TORONTO, ON* — She speaks low and softly into the lipstick-stained mic, cherry red from her own makeup, “This song is about decapitating your lover in their city.” A burst of awkward chuckles resonate around CBC’s Studio 211 before she clarifies: “It’s a love song.” Then she and her four touring bandmates launch into “Exit Plan,” a quiet folk tune with heady prog-rock choruses.
Canadian-born, London-based Cold Specks (who also goes by Al Spx) made waves two years ago with her Polaris Prize-nominated debut, I Predict a Graceful Expulsion. Now she’s back with the follow up, a table-turning, garish, and almost animalistic 10-track record titled Neuroplasticity. It’s out August 26th via Mute Records, and like Pandora’s box, once its daymares are out, they don’t go back in.
Tuesday August 12th’s filmed, First Play segment at the Canadian Broadcasting Company headquarters in Toronto treated a crowd of about 40-something to an intimate live preview of the album. And it’s a powerhorse live. Spx herself was flawless in her vocal delivery, and the varied instrumental accompaniment was that much more real. It felt only natural, despite being obviously and meticulously rehearsed. (Video coming soon via CBC.)
“The record was mapped out in the cottage. I was there for about three months,” Spx explains on an official press release. “A Formal Invitation, Old Knives and Absisto were essentially written there. They are the more unusual songs on the record. I may have been reflecting on my surroundings. Have you ever been to Glastonbury? It’s a pretty fucked up place.”
Theatrical trumpeting, courtesy of local (to Oakland, California) musician Ambrose Akinmusire, and the minor tonality of a large fraction of Neuroplasticity paint a cold, grim landscape around Spx’s assertive vocals. “A Broken Memory” is a prime example, complete with Hallowe’en-night-windchime bells, and a creepy start to a generally creepy album. Spx, Akinmusire, and Michael Gira (Swans) – who appears throughout Neuroplasticity to offer deep backing vocals — are the contemporary Addams: hipper and obscure rather than morbid, but still able to formulate a musical.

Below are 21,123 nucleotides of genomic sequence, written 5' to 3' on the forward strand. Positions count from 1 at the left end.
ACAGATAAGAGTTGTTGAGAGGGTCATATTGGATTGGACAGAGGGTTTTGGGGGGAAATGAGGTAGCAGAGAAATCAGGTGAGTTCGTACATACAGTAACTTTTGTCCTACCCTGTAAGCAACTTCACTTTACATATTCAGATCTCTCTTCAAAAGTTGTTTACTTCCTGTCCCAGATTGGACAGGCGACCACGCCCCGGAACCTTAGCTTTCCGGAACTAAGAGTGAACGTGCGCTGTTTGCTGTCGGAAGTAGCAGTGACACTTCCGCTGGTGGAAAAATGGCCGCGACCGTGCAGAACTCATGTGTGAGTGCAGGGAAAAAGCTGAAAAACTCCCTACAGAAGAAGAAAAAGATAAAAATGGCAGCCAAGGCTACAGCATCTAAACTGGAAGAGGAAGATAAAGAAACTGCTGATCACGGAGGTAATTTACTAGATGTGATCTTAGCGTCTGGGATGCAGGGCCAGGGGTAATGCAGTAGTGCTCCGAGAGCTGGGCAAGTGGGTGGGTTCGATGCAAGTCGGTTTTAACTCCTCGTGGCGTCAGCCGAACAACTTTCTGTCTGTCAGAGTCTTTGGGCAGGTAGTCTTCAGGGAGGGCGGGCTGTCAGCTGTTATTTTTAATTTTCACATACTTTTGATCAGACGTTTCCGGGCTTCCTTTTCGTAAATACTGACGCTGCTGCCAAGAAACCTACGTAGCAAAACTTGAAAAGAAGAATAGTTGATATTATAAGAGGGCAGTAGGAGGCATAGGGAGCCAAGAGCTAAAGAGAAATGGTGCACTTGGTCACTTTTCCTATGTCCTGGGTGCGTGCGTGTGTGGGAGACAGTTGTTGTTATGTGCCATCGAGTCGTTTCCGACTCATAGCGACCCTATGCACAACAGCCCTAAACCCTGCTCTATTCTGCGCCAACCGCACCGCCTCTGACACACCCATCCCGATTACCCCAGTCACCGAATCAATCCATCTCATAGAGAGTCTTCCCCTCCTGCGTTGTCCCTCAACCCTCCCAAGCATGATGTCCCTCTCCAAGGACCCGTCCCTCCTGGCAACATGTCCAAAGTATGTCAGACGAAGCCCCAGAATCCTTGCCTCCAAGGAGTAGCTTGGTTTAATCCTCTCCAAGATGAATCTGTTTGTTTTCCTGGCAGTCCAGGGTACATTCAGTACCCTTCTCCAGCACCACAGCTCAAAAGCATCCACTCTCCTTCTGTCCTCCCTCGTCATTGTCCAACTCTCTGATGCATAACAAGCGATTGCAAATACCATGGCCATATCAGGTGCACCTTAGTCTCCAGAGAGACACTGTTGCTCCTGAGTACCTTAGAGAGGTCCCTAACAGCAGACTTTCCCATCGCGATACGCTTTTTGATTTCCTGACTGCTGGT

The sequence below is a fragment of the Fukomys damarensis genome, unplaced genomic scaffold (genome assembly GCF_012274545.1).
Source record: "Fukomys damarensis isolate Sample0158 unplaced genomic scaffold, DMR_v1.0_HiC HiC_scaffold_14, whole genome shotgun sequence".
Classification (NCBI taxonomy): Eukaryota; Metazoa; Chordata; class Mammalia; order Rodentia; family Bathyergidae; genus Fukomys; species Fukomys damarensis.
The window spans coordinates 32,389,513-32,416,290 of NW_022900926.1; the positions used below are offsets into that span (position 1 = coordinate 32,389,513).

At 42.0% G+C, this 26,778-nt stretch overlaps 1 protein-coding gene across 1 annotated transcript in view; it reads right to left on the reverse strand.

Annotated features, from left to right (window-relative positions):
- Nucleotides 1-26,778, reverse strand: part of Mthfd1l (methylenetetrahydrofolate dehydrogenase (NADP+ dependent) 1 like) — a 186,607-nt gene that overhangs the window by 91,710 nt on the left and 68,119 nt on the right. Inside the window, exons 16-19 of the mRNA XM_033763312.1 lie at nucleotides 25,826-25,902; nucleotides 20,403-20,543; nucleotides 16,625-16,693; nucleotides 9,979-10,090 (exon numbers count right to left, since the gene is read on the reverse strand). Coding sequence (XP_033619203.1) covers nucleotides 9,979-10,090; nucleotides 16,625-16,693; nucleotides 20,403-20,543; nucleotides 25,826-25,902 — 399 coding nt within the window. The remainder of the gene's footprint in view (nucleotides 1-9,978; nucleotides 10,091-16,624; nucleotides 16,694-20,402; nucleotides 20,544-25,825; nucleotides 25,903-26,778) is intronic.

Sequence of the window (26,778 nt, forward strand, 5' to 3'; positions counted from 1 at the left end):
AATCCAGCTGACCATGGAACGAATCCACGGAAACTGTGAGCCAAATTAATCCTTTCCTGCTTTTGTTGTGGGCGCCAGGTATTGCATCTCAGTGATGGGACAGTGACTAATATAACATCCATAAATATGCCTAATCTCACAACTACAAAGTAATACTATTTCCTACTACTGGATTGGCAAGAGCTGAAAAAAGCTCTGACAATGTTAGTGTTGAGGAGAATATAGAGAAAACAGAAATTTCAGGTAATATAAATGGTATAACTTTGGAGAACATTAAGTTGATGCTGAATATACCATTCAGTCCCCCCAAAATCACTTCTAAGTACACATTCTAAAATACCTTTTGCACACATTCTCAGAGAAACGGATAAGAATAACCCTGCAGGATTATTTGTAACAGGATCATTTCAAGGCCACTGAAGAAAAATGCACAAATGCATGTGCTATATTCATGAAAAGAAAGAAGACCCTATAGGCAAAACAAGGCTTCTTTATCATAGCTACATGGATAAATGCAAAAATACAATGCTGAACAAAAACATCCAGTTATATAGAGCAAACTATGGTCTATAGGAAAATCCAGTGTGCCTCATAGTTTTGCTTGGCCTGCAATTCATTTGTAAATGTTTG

Welcome to the Family.
They and their product are not radio-friendly, conventionally catchy, or of varied commercial success. Not a single track on Neuroplasticity stands out from the others — not even its lead single, “Absisto” — and yet, the album’s intricacies and unconventional signatures are difficult to erase from memory.
In the curious case of Neuroplasticity, “Absisto” as a lead-in makes sense. Its instrumentation paces ominously about upstage while Spx’s vocal delivery here takes front and centre. Similarly, the album’s conclusion, “A Season of Doubt,” sees Spx channelling a darkly-written, Are We There-era Sharon Van Etten (“we move like wolves in the bleak night”) atop sparse, downtempo piano melodies.
There are moments where Spx reverts to the Southern folk, which featured heavily and garnered attention on her previous album; moments like the rural acoustic guitar on the more accessible second single, “Bodies at Bay;” the sweet lyrical verses of “Exit Plan” (but not so much the duet choruses); and “Smoke on the Water”, bass in “Living Signs.” Otherwise, she is occupied introducing a new, darker element to her sound—an element that drives critics, upon hearing Neuroplasticity, to dub Cold Specks as “goth rock.”
But underneath that unexpected aesthetic veil is everything expected of the songwriter: a thoughtful and musically exquisite sophomore effort.
*This summer, The B-Side reports from locations wordwide, including Berlin, London, Los Angeles, and Toronto.